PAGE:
PRAGUE – The global financial crisis may be grabbing all the headlines, but resolving it should not be allowed to crowd out other vital issues. In the Middle East, for example, Israelis and Palestinians – as well as many others around the world – are beginning to believe that the permanent status negotiations to determine the future of Palestine are going nowhere.
The situation may be more promising than it appears, but one cannot deny that hope for real changes on the ground has faded since talks were re-launched two years ago. This loss of faith is, sadly, establishing a dynamic that will itself inhibit the concessions that are needed if a permanent agreement is to be found.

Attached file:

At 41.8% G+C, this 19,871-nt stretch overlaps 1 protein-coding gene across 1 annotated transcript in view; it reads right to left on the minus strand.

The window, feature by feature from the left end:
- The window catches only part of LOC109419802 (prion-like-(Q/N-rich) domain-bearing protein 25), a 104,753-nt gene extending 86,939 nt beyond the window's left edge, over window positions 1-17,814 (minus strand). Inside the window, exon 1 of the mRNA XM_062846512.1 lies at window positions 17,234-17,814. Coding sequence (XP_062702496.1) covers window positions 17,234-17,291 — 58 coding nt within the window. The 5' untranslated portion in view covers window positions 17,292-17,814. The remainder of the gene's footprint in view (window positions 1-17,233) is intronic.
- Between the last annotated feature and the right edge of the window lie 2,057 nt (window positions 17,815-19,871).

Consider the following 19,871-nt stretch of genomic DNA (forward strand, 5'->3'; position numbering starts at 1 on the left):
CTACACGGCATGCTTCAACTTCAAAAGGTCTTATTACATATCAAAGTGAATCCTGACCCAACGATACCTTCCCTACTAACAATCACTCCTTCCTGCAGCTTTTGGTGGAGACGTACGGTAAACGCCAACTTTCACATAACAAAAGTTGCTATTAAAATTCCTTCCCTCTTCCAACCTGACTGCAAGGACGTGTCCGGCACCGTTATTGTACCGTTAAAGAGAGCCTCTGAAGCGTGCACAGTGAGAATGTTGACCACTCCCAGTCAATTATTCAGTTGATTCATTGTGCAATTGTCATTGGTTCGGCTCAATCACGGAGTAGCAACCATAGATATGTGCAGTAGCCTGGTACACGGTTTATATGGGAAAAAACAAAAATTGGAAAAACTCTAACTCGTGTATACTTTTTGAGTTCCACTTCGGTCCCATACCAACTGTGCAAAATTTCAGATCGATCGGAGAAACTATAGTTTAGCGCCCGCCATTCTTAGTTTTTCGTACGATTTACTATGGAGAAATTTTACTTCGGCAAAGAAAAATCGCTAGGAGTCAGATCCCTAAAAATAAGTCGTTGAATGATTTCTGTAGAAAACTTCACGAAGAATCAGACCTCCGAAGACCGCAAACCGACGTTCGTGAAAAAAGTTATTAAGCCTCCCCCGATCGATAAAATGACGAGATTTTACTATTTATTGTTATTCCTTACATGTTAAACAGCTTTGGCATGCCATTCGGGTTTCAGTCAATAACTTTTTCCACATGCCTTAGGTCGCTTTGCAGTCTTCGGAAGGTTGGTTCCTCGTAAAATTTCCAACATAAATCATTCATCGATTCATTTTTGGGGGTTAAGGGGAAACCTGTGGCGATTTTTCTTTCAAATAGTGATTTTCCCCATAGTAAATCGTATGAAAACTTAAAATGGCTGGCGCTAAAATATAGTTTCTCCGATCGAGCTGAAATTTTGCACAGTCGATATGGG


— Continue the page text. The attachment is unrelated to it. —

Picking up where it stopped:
Because an impasse beckons, it is vitally important to work on those areas where intensive negotiations have the potential to produce quick results. Fresh water is one such area.
Across the Middle East, water is a security issue. Indeed, people are now recognizing two important facts. First, nations faced with conflicting claims to water have historically found ways to collaborate rather than to fight. Even during the 60 years of conflict in the Jordan Valley, water has more often been a source of cooperation than of conflict.